Animal Fighting: The USDA’s Office of Inspector General received $85,766,000, and it’s a $6,274,000 increase above 2008. This enforcement arm of USDA investigates federal dogfighting and cockfighting crimes, and works with the Justice Department to prosecute the offenders. OIG also plays an important role in auditing and investigating humane slaughter rules and implementation of the ban on processing downed cattle.

Veterinary Student Loan Forgiveness: The USDA’s Cooperative State Research, Education and Extension Service received $2,950,000 to help veterinarians locating in underserved areas to pay their student loan debt. It’s a $2,081,000 increase above 2008, and this incentive will help to recruit veterinarians and address the shortage of veterinary services in rural and inner-city areas and public health practice.

Disaster Planning for Animals: The USDA's Animal Care Division received $1 million for emergency management programs to help prepare for the needs of animals in disasters. It’s the same level as 2008, and will help implement disaster and evacuation plans for animals and keep people and pets together in a time of crisis.

Horse Protection Act: The USDA’s Animal Care Division also received $499,000 to enforce the prohibition on “soring” of Tennessee walking horses—the intentional infliction of pain to a horse’s feet, using caustic chemicals and metal chains, which produces an exaggerated, high stepping gait. It’s only a $5,000 increase above the 2008 level, and much more is needed to adequately enforce this federal law at horse shows around the country.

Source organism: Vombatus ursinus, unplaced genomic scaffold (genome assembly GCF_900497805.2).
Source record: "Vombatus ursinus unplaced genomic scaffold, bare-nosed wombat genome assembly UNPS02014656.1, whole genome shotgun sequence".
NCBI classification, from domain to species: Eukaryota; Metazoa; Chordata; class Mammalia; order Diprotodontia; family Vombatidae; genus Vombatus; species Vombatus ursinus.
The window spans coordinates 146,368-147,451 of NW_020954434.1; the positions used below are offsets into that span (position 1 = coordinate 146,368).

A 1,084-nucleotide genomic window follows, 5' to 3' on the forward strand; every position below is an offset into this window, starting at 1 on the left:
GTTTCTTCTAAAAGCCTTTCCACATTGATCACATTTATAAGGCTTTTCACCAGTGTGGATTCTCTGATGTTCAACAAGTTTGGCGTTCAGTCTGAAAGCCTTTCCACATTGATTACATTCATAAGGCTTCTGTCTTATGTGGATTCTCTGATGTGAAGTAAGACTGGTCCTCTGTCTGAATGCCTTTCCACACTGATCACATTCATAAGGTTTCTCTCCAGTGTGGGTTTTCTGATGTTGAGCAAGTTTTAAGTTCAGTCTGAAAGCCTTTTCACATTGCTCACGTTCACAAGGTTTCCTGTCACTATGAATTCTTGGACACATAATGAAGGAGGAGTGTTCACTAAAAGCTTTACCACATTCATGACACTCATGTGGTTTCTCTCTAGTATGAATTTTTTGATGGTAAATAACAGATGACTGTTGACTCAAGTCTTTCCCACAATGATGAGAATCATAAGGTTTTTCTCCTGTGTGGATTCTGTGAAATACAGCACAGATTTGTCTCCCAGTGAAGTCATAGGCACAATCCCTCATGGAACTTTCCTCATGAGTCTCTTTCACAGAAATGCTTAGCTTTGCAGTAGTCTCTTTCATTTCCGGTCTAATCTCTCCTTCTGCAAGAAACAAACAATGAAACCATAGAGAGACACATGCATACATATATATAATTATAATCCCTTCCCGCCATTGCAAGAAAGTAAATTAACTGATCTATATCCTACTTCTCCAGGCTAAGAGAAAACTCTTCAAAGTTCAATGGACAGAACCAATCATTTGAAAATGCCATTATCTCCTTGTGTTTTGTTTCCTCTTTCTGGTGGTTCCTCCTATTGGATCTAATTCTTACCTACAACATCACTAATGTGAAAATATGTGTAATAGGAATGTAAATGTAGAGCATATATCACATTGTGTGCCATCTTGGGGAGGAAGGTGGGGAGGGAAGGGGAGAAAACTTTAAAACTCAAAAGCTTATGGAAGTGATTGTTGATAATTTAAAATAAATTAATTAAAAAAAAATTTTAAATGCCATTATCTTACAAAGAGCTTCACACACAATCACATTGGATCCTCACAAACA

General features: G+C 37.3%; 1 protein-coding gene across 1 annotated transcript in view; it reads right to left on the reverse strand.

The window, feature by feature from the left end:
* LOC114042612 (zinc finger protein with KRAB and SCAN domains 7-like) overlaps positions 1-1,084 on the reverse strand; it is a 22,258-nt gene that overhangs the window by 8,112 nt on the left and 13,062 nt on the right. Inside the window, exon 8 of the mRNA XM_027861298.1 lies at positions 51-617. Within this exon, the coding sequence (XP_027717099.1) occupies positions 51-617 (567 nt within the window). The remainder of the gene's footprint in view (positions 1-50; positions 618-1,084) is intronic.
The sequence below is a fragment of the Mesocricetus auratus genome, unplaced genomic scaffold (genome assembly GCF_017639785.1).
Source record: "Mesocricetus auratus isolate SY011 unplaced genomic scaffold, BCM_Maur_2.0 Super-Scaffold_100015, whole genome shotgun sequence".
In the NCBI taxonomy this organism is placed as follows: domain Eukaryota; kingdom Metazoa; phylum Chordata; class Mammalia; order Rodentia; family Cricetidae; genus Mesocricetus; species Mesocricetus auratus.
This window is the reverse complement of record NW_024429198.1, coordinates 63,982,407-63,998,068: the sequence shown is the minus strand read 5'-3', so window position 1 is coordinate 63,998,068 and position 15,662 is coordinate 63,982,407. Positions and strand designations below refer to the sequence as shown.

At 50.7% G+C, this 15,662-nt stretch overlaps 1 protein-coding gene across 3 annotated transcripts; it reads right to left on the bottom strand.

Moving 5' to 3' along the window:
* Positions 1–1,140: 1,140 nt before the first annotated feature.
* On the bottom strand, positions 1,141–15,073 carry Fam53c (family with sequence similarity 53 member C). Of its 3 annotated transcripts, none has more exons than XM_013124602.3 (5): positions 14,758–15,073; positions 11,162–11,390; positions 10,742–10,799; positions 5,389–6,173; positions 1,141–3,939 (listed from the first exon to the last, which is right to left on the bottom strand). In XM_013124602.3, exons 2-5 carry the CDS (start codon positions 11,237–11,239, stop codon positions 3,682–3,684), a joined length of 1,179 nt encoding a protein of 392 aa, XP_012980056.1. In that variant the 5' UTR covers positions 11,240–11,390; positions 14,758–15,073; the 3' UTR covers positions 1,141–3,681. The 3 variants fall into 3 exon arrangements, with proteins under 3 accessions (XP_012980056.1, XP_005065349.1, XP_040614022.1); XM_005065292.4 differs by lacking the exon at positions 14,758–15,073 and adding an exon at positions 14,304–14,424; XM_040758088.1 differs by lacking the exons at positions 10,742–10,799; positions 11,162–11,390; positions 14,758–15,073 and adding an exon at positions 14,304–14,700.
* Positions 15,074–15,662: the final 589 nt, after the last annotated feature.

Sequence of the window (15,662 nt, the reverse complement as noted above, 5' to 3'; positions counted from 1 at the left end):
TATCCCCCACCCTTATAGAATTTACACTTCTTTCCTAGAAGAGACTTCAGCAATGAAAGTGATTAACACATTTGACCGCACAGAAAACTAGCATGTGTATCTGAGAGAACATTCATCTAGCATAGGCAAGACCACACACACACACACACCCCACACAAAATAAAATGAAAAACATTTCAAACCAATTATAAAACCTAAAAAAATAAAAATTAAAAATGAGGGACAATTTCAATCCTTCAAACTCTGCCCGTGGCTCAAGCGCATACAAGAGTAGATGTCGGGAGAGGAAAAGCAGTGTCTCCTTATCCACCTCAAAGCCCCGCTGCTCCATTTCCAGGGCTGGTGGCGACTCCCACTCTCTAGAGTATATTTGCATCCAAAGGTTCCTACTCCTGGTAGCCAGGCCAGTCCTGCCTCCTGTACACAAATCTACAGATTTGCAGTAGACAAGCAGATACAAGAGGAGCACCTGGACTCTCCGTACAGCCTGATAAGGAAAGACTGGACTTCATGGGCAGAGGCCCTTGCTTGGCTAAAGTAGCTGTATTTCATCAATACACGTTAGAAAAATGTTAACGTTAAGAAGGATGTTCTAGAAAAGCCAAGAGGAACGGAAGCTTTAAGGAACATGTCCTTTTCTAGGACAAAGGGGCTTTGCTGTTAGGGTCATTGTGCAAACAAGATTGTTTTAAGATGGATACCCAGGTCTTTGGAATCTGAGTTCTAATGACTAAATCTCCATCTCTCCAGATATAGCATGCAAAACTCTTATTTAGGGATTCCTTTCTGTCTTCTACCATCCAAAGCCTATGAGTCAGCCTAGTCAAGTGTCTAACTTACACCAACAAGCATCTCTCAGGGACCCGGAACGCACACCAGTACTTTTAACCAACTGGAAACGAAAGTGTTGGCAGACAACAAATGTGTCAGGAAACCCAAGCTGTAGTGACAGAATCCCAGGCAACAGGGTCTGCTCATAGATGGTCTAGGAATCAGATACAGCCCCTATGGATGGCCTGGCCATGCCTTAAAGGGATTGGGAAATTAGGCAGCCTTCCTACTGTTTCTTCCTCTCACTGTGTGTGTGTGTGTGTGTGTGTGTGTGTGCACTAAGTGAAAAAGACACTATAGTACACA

Agricultural Overuse of Antibiotics: The committee included language expressing concern over the non-therapeutic use of antibiotics in factory farms, which allow animals to be overcrowded in inhumane, stressful, and unsanitary conditions and contribute to the growth of antibiotic resistant bacteria: “Serious concerns have been raised about illnesses and deaths from Methicillin Resistant Staphylococcus aureus (MRSA). Estimates suggest that tens of thousands of persons develop serious MRSA infections in the United States each year and thousands die. While both FDA and USDA fund research on this issue, more may need to be done; FDA is encouraged to work with USDA and CDC, through the National Antibiotic Resistance Monitoring System and/or the Antibiotic Resistance Interagency Task Force, to address the issue of the prevalence of MRSA in domestic farm animals.”

Toxicity Testing: The Environmental Protection Agency received $14,863,000 for computational toxicity programs, an increase of more than $2 million from 2008. With these cutting-edge, non-animal methods, literally tens of thousands of chemicals can be reviewed in weeks, instead of years, and animals are spared being forcibly exposed to pesticides, drugs, and other chemicals––sometimes to the point of death.

Michael Markarian is the president of the Humane Society Legislative Fund, a 501(c)(4) social welfare organization that lobbies for animal welfare legislation and works to elect humane-minded candidates to public office. In almost 15 years in the animal protection movement, Markarian has worked for the passage of countless state laws and federal statutes to protect animals, in addition to helping defeat some of the strongest anti-animal welfare politicians in the United States.

Return to Animal Rights Articles